A National Highways-funded green initiative to protect and enhance biodiversity alongside the A30 in Cornwall has just completed.

As part of its Designated Funding programme, National Highways has provided Cornwall Wildlife Trust with £1.02-million to restore and recreate 15.5 hectares of woodland, orchard, grassland and heathland around Ladock to Gwills and Benhaven to Lambourne Mill, north of Truro.

As part of the environmental initiative, a total of 15,000 trees have been planted within the mid-Cornwall landscape, including species such as scots pine, oak, lime, chestnut, sycamore and blackthorn near Idless Woods in the upper Truro catchment.

Tree planting has taken place to create woodland near Truro
Tree planting has taken place to create woodland near Truro (National Highways)

The company has joined Cornwall Wildlife Trust, Cornwall Council and Environment Agency partners to celebrate the conclusion of the Green Ribs projects.

The Environment Agency also provided £50,000 from the Water Environment Investment Fund towards the initiative, along with £50,000 from the Shared Prosperity Fund - administered by Cornwall Council, which will help to tackle decreasing biodiversity within the county’ by: creating and enhancing habitat areas for wildlife; improving the quality, condition and connectivity of landscape features in Cornwall; mitigating severance impacts of the A30 by creating stronger habitat connections, safely channelling wildlife away from the road.

National Highways project manager, Jess Dudley, said “We’re delighted to see our funding realise these environmental projects, which will bring long-lasting benefits for Cornwall.

“Roadside verges and nearby land and wetlands alone are home to a diverse array of plants, animals and natural habitats, and through both our work and funding, we are committed to reversing the decline in biodiversity, helping wildlife thrive and building in environmental resilience to a changing climate.

“Working with Cornwall Wildlife Trust, Cornwall Council and local landowners, we’re really proud of the work undertaken to protect and enhance the ecology and environment around the mid-Cornwall landscape. The support from local landowners involved in the project has been fantastic and without them this wouldn’t be possible.

“The initiative will provide a real biodiversity benefit and is a glowing example of how our funding and partnership working can make life better for communities, wildlife and the environment around our roads.”

The completion of the Green Ribs work builds on previous design and construction work within the first roads investment, particularly between Benny Mill and Boswiddle, and includes a robust after-care programme.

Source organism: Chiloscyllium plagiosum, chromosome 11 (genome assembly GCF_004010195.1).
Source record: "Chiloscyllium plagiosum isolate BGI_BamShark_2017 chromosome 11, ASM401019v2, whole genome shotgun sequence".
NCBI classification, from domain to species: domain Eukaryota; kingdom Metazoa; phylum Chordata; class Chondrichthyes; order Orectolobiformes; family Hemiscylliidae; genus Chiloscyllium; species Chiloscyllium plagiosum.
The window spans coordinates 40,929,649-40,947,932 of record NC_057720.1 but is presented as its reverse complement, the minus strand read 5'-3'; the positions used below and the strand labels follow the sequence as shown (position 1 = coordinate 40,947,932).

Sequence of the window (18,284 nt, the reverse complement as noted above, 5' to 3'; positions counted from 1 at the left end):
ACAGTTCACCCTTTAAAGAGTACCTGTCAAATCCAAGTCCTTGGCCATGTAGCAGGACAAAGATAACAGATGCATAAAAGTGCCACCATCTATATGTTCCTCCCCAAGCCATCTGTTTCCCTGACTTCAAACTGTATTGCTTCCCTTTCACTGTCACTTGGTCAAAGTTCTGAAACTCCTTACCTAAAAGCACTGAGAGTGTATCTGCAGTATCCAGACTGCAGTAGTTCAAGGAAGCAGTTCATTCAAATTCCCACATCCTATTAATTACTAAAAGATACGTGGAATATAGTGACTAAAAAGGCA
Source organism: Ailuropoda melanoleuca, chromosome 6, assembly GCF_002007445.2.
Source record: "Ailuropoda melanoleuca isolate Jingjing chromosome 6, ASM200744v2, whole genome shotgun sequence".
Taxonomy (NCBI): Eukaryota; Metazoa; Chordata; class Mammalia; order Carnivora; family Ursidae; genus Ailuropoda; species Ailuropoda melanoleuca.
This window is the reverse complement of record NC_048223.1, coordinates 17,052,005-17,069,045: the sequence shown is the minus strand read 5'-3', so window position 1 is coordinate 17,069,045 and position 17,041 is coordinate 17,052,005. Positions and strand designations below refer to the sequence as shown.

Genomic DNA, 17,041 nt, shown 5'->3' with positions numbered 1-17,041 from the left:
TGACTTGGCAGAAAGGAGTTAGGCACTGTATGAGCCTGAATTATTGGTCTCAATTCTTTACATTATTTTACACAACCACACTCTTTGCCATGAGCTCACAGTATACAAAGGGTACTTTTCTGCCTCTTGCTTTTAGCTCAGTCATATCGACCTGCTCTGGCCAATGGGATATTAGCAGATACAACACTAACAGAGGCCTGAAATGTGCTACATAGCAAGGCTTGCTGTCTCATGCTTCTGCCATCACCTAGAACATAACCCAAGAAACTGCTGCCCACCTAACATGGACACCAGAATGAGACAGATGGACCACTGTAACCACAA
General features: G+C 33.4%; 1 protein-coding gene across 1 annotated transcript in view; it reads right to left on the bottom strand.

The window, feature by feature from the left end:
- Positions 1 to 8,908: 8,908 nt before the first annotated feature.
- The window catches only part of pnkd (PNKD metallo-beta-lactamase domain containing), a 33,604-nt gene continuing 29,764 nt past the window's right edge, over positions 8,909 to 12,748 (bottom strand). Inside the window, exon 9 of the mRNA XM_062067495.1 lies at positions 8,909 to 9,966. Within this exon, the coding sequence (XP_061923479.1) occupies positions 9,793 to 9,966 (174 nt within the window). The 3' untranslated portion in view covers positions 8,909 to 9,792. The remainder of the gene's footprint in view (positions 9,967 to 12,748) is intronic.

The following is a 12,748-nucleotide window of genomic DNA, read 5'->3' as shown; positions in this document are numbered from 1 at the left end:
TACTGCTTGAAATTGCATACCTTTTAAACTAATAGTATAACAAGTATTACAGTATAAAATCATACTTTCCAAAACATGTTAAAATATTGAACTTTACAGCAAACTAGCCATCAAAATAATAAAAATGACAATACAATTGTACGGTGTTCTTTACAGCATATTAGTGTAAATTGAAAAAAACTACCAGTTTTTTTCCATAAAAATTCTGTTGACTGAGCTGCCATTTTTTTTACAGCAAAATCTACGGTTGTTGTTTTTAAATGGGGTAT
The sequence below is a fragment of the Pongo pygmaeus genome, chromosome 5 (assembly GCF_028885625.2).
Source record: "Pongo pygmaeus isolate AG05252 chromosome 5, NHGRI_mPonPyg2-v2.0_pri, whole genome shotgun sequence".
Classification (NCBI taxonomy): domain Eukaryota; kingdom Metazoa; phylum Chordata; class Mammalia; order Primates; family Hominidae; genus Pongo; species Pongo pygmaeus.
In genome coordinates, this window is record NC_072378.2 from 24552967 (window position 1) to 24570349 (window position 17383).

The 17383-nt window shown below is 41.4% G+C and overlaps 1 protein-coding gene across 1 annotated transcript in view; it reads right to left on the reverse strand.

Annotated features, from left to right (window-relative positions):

As part of the projects a pond has been restored near Ventongimps, Truro
As part of the projects a pond has been restored near Ventongimps, Truro (National Highways)

The first phase of the work achieved recognition from CIEEM (Chartered Institute of Ecology and Environmental Management) with a best practice award for stakeholder engagement.

Cornwall Council and Natural England jointly funded initial technical work ahead of the National Highways investment and the council has also been steering development to align with its nature recovery, climate resilience and Forest for Cornwall ambitions.

The final phase of the programme included planting of species-rich grassland and trees, along with wet meadow, pond and wet habitat restoration and boundary work.

Tom Shelley, conservation manager for Cornwall Wildlife Trust, said: “It’s great to mark the completion of the Green Ribs project and the investment in the Cornish landscape will help grow habitats and protect existing nature networks.

“This is helping to restore biodiversity and also allows neighbouring landowners to have a combined positive impact in the long term. This is a key part of the Trust’s strategic plan for at least 30% of Cornwall’s land and sea to be connected, recovering and protected for nature by 2030.”

The nearby A30 Chiverton to Carland Cross scheme has also been designed to protect the environment and as part of construction, a total of 33 multi-species crossing points, including a ‘green bridge’ at Marazanvose, the third of its kind in the country, are being constructed to assist the habitats and journeys of animals such as otters, badgers, bats and reptiles.

The scheme will also see more than 28 miles of new drainage to protect the local area and water courses, new filtration ponds, native tree planting, the creation of new landscape boundaries and the construction of earth barriers and sound-absorbing fencing.

National Highways manages four designated funds to deliver benefits above and beyond building, maintaining and operating England’s strategic roads.

From protecting the environment and enhancing the landscape around roads, to improving safety, reducing congestion, and supporting communities, the aim is to make a positive difference to people’s lives.

Coinciding with the United Nations Biodiversity Day on May 22, National Highways is marking Nature Week, highlighting the nature-focused work it and its partners do around the country.

National Highways says it is on course to achieve its 2020 commitment of halting the decline of biodiversity and achieving no net loss in biodiversity across its activities by 2025.

In the next five years it will make a further move toward becoming nature positive by delivering at least a 10 per cent net gain in biodiversity on its major projects and moving towards a no net loss position for the soft estate between 2025 and 2030.